Did you call the police? What did they do? an empirical assessment of black’s theory of mobilization of law

Edem F. Avakame, James J. Fyfe, Candace McCoy

Research output: Contribution to journalArticlepeer-review

52 Scopus citations

Abstract

Using data from the National Crime Victimization Survey (1992-1994), this study tests Donald Black’s theory about the behavior of law, specifically the decision to mobilize social control through legal agencies. Results suggest that numerous extralegal factors (e.g., race, gender, wealth, education) affect both crime victims’ decisions to call for police intervention and police decisions to arrest. The analysis also suggests that factors predicting calls to police may be different from those presaging arrest. We conclude that the degree of social control (or, in Black’s terms, the “quantity of law”) mobilized is not explained significantly by many of the factors that the theory predicts: The poor relied on the police more than did middle-class people.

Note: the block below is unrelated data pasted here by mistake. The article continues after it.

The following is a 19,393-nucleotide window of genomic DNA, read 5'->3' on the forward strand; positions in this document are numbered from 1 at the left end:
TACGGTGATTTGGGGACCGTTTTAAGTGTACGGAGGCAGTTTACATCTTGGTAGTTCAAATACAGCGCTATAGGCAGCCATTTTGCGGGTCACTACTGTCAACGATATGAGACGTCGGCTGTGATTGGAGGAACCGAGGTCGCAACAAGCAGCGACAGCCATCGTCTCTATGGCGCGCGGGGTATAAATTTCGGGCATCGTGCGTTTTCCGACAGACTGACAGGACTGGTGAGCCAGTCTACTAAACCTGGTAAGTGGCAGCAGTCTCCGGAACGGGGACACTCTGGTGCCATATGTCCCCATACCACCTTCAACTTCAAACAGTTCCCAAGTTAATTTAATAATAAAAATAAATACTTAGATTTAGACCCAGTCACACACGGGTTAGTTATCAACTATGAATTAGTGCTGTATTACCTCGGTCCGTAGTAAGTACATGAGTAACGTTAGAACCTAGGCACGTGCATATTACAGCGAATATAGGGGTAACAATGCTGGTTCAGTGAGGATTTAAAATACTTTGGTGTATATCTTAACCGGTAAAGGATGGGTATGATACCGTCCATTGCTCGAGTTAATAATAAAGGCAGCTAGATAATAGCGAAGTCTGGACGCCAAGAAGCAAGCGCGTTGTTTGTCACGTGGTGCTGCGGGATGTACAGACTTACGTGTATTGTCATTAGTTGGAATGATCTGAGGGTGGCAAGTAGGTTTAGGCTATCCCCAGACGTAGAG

Original languageEnglish (US)
Pages (from-to)765-792
Number of pages28
JournalJustice Quarterly
Volume16
Issue number4
DOIs
StatePublished - 1999
Externally publishedYes

All Science Journal Classification (ASJC) codes

  • Pathology and Forensic Medicine
  • Law

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